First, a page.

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Our application will be serving a large number of small, thumbnail-size images (about 6-12KB in size) through HTTP. I've been asked to investigate whether using a NoSQL data store is a viable solution for data storage. Ideally, we would like our data store to be fault-toerant and distributed. Anyone in the StackOverflow community have any experiences they would like to share regarding storing blobs in NoSQL stores, and which one they used? Also, is NoSQL a good solution for our problem, or would we be better served storing the images in the file system and serving them directly from the web server (as an aside, CDN is currently not an option for us)? Thanks.

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5 Answers 5

up vote 6 down vote accepted

Mongo DB should work well for you. I haven't used it for blobs yet, but here is a nice FLOSS Weekly podcast interview with Michael Dirolf from the Mongo DB team where he addresses this use case.

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Thanks, I'll check it out –  Wayne See Feb 18 '10 at 8:44
you can skip the first 13 minutes of that podcast :) –  Reza S Oct 24 '12 at 16:24

Whether or not to store images in a DB or the filesystem is sometime one of those "holy war" type of debates; each side feels their way of doing things is the one right way. In general:

To store in the DB:

  • Easier to manage back-up/replicate everything at once in once place.
  • Helps with your data consistency and integrity. You can set the BLOB field to disallow NULLs, but you're not going to be able to prevent an external file from being deleted. (Though this isn't applicable to NoSQL since there aren't the traditional constraints).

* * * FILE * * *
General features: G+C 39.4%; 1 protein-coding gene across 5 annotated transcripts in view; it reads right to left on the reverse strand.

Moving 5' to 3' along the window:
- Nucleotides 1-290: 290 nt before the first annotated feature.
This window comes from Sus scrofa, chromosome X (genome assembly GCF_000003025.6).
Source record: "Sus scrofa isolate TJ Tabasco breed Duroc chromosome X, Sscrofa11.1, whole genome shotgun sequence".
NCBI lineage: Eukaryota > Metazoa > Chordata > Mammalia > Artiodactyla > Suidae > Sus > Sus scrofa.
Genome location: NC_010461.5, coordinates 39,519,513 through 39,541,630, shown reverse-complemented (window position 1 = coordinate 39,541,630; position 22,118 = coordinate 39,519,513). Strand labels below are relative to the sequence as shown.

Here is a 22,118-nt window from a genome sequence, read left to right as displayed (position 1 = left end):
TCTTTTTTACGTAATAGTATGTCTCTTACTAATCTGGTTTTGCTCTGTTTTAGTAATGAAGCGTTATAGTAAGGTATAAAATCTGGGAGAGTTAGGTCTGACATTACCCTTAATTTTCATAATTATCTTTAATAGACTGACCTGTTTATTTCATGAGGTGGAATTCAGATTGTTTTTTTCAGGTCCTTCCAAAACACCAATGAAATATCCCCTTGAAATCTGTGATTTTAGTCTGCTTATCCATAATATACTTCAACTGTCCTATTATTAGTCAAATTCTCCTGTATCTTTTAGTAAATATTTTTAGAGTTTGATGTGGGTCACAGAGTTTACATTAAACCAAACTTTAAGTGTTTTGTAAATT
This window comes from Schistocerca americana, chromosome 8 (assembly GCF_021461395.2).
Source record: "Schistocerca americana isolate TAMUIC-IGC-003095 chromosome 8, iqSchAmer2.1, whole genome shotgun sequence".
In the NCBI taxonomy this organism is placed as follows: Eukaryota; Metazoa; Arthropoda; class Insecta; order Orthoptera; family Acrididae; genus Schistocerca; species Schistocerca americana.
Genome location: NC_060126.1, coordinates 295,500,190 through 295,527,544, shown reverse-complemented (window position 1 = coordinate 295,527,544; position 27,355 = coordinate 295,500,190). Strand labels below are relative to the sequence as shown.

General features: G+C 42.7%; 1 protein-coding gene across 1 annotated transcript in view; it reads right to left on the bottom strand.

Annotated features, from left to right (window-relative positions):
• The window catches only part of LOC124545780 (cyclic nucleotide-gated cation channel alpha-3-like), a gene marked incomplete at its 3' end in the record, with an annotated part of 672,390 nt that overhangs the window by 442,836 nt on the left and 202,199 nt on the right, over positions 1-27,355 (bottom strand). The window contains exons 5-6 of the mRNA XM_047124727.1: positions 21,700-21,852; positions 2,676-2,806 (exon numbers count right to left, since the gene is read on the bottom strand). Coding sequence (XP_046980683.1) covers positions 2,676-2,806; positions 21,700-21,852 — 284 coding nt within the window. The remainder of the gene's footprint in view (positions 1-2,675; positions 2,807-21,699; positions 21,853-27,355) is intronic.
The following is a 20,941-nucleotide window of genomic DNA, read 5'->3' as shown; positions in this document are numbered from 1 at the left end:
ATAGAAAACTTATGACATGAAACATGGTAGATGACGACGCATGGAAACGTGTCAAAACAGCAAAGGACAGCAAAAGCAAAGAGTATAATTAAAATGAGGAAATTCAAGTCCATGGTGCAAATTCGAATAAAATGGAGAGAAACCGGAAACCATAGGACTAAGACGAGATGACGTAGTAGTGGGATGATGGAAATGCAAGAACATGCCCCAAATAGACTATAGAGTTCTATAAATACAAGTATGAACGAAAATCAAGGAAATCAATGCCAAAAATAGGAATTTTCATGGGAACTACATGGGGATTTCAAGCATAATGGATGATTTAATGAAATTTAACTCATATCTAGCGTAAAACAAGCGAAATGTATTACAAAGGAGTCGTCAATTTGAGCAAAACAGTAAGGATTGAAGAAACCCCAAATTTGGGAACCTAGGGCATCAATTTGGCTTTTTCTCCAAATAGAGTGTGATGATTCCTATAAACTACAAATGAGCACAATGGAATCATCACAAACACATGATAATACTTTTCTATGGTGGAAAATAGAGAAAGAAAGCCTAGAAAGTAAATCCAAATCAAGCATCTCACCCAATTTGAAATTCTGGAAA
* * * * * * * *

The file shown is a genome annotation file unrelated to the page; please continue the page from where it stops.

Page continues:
To store on the filesystem:

  • A filesystem is designed to serve files. Let it do it's job.
  • The DB is often your bottleneck in an application. Whatever load you can take off it, the better.
  • Easier to serve on a CDN (which you mentioned isn't applicable in your situation).

I tend to come down on the side of the filesystem because it scales much better. But depending on the size of your project, either choice will likely work fine. With NoSQL, the differences are even less apparent.

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The question is about storing blobs in a distributed key-value store. A filesystem isn't fault-tolerant or distributed so there's no comparison really. –  Seun Osewa May 3 '10 at 22:44
Depending on the file system, it can be both fault tolerant and distributed - see things like MogileFS, Hadoop DFS, GlusterFS. –  El Yobo May 24 '10 at 10:18
These are not quite file systems. –  Jenea Oct 20 '11 at 12:17

Well CDN would be the obvious choice. Since that's out, I'd say your best bet for fault tolerance and load balancing would be your own private data center (whatever that means to you) behind 2 or more load balancers like an F5. This will be your easiest management system and you can get as much fault tolerance as your hardware budget allows. You won't need any new software expertise, just XCOPY.

For true fault tolerance you're going to need geographic dispersion or you're subject to anyone with a backhoe.


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CDN plus a NoSQL db as the origin is a great combination. I have seen this done a couple times with MongoDB (and its GridFS module) successfully. –  dm. Feb 17 '10 at 23:44

I was looking for a similar solution for a personal project and came across Riak, which, to me, seems like an amazing solution to this problem. Basically, it distributes a specified number of copies of each file to the servers in the network. It is designed such that a server coming or going is no big deal. All the copies on a server that leaves are distributed amongst the others.

With the right configuration, Riak can deal with an entire datacenter crashing.

Oh, and it has commercial support available.

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If you are in a Python environment, consider the y_serial module: http://yserial.sourceforge.net/

In under 10 minutes, you will be able to store and access your images (in fact, any arbitrary Python object including webpages) -- in compressed form; NoSQL.

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